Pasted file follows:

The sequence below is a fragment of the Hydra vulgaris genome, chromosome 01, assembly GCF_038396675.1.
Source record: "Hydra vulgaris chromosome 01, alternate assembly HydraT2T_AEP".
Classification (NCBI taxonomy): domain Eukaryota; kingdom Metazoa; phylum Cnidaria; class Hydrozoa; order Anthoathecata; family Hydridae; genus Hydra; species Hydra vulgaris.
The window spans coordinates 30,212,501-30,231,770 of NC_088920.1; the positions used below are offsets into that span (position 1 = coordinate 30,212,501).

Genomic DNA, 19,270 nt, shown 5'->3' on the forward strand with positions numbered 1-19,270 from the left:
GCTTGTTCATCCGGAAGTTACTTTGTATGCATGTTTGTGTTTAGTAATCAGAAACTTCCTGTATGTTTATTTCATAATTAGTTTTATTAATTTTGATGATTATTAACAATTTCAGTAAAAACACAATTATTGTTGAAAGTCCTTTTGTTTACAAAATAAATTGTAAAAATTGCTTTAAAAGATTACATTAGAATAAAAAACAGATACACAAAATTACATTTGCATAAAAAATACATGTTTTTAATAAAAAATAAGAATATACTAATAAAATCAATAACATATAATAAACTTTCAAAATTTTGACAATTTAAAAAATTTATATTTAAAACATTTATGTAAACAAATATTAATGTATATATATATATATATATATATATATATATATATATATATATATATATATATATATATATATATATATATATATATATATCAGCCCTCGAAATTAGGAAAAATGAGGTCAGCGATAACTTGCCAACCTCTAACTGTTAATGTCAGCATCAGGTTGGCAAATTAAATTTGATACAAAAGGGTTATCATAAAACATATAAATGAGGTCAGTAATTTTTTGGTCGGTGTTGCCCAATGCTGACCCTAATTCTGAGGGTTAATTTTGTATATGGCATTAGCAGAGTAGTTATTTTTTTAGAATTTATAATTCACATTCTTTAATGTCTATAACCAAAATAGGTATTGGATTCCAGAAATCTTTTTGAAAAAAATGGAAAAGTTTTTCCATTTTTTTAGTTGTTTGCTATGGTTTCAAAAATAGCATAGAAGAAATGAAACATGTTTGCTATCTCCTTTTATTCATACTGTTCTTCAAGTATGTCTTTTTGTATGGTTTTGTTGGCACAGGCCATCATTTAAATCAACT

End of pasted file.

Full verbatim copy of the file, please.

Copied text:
The sequence below is a fragment of the Hydra vulgaris genome, chromosome 01, assembly GCF_038396675.1.
Source record: "Hydra vulgaris chromosome 01, alternate assembly HydraT2T_AEP".
Classification (NCBI taxonomy): domain Eukaryota; kingdom Metazoa; phylum Cnidaria; class Hydrozoa; order Anthoathecata; family Hydridae; genus Hydra; species Hydra vulgaris.
The window spans coordinates 30,212,501-30,231,770 of NC_088920.1; the positions used below are offsets into that span (position 1 = coordinate 30,212,501).

Genomic DNA, 19,270 nt, shown 5'->3' on the forward strand with positions numbered 1-19,270 from the left:
GCTTGTTCATCCGGAAGTTACTTTGTATGCATGTTTGTGTTTAGTAATCAGAAACTTCCTGTATGTTTATTTCATAATTAGTTTTATTAATTTTGATGATTATTAACAATTTCAGTAAAAACACAATTATTGTTGAAAGTCCTTTTGTTTACAAAATAAATTGTAAAAATTGCTTTAAAAGATTACATTAGAATAAAAAACAGATACACAAAATTACATTTGCATAAAAAATACATGTTTTTAATAAAAAATAAGAATATACTAATAAAATCAATAACATATAATAAACTTTCAAAATTTTGACAATTTAAAAAATTTATATTTAAAACATTTATGTAAACAAATATTAATGTATATATATATATATATATATATATATATATATATATATATATATATATATATATATATATATATATATATATATATATATCAGCCCTCGAAATTAGGAAAAATGAGGTCAGCGATAACTTGCCAACCTCTAACTGTTAATGTCAGCATCAGGTTGGCAAATTAAATTTGATACAAAAGGGTTATCATAAAACATATAAATGAGGTCAGTAATTTTTTGGTCGGTGTTGCCCAATGCTGACCCTAATTCTGAGGGTTAATTTTGTATATGGCATTAGCAGAGTAGTTATTTTTTTAGAATTTATAATTCACATTCTTTAATGTCTATAACCAAAATAGGTATTGGATTCCAGAAATCTTTTTGAAAAAAATGGAAAAGTTTTTCCATTTTTTTAGTTGTTTGCTATGGTTTCAAAAATAGCATAGAAGAAATGAAACATGTTTGCTATCTCCTTTTATTCATACTGTTCTTCAAGTATGTCTTTTTGTATGGTTTTGTTGGCACAGGCCATCATTTAAATCAACT